Conor, what do you see in the financials sector that should get investors’ attention?
CM: Many of the banks that interest us are trading substantially below their tangible book values (book value less goodwill). As a group, bank stocks have performed very poorly in 2016. We believe the market has overreacted. We have not seen such low bank valuations since the 2011-12 euro crisis. Some banks are even trading well below their absolute lows reached in the 2008-09 financial crisis, when investors feared spiraling credit losses, recession and severe dilution of equity capital.
On behalf of our clients, we will gladly accept higher dividend payouts while waiting for a “re-rating” upward to valuations more consistent with disciplined capital allocation and an improving return on equity trajectory.
We can understand the current anxiety evident in markets. The specter of flattening yield curves portends a likely hit to bank earnings. But it is hard to envision what would cause most banks to need capital replenishment. Capital ratios have more than doubled since the mortgage crisis and leverage has declined precipitously. Lending standards have tightened. Liquidity at banks has improved significantly. Bank oversight—with annual stress tests—is highly stringent, and banks have shed volatile businesses, especially those that consume capital. Stagnating economies will likely push up loan loss provisions, but we still expect several prominent banks (well managed or restructuring), to be able to return capital to shareholders. We like some of the cheapest US money center banks as well as several European and UK banks. On behalf of our clients, we will gladly accept higher dividend payouts while waiting for a “re-rating” upward to valuations more consistent with disciplined capital allocation and an improving return on equity trajectory.
JD: Keep in mind that bank stocks’ “leverage” works both ways. In a market rebound, banks will likely outperform overall indices by a wide margin. 2009 was a most spectacular example of this.
Jamie, last but not least, what’s happening in technology, another cyclical area of stock markets?
JD: Year-to-date to mid-February, the technology hardware & equipment industry group is still struggling, down over 13% within the MSCI World Index. The cyclical semiconductors stocks are faring the worst, then hardware, and software, and all areas of technology have declined by double digit percentages since the beginning of the year.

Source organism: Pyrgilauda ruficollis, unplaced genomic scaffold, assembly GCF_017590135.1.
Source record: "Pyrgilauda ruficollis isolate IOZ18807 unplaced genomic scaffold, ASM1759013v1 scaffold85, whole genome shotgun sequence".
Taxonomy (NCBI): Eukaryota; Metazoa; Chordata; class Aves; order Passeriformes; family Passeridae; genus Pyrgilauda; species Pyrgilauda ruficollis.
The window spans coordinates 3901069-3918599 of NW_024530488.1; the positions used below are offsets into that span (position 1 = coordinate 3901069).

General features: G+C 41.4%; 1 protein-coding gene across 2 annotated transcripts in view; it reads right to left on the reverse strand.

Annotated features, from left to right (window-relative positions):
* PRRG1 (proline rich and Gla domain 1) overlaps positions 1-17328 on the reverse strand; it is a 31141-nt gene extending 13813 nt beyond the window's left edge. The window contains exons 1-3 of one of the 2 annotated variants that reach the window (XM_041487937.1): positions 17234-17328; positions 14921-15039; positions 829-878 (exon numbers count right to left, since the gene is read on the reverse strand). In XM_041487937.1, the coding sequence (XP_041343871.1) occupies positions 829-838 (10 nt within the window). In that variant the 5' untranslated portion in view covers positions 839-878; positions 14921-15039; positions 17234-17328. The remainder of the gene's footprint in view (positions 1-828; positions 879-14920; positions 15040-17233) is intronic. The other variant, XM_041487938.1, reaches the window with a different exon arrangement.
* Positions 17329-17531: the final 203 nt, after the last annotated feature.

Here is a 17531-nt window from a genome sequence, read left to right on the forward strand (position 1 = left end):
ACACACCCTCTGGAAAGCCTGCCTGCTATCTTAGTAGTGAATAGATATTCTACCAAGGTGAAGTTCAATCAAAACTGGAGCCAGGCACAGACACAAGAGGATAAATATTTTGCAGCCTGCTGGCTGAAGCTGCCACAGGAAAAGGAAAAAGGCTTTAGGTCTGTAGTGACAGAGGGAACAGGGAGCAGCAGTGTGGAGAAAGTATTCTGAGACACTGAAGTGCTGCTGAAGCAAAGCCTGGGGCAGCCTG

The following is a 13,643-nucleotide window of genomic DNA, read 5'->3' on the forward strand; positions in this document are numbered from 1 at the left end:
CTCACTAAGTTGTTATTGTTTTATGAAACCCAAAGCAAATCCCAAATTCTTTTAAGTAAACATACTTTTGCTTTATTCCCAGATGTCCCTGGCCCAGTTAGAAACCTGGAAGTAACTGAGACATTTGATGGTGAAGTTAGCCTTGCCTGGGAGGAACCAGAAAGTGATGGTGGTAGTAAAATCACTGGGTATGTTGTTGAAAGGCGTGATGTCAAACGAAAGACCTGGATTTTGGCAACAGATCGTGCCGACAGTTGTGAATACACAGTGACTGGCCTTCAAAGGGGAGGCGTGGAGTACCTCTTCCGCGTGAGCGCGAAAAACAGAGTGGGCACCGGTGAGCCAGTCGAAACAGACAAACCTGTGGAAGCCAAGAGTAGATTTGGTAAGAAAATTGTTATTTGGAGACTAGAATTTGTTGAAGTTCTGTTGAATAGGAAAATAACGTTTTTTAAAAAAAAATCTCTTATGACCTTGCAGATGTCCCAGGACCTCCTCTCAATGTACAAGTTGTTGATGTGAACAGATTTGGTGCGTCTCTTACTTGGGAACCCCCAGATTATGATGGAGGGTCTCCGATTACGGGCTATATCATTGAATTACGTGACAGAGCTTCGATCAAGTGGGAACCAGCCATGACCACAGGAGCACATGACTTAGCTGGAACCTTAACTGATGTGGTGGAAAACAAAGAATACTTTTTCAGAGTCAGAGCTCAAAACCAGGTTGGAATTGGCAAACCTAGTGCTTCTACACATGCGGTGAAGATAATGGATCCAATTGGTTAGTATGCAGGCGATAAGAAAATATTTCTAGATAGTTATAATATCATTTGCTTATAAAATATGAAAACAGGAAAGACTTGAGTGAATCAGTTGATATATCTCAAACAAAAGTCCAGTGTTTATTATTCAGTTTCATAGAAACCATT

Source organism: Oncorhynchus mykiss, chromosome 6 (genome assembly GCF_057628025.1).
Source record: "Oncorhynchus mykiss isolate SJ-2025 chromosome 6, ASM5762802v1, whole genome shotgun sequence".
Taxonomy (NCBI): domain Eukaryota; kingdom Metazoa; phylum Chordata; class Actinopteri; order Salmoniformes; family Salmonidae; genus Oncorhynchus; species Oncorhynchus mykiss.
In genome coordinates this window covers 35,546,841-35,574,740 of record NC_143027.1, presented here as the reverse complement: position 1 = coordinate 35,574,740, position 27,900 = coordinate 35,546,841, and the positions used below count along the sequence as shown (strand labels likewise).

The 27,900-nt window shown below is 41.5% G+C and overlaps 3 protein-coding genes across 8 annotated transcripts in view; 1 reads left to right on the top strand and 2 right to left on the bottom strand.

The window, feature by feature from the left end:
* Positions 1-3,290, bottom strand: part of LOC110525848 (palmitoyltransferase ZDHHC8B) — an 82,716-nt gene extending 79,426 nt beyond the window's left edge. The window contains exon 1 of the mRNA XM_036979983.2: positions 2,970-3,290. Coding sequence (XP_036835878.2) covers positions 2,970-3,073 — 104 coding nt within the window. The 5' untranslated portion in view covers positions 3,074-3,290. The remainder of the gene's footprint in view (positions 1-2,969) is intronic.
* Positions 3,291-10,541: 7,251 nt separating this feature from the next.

We typically use stock market gloom to upgrade our client portfolios to the highest quality, best-positioned competitors in every sector.
Within software, the large cap “legacy” vendors have held up relatively well, while the high-flying, high-growth companies have been crushed. We typically use stock market gloom to upgrade our client portfolios to the highest quality, best-positioned competitors in every sector. One of our current holdings is a world leader in memory semiconductors (and other technology commodities), as well as mobile phones. In semiconductors, this giant has a sustainable cost advantage over peers. Best of all, the company has committed itself to sizable share buybacks. This makes a lot of sense given the stock’s low valuation, trading currently below 10x next year’s earnings and at a discount to book value. Although not yet wildly generous, the dividend yield, combined with superior financial strength, adds to our level of patience.
The newsletter expresses the authors’ views as of 2/24/2016 and should not be relied on as research or investment advice regarding any stock. These views and portfolio holdings and characteristics are subject to change. There is no guarantee that any forecasts made will come to pass.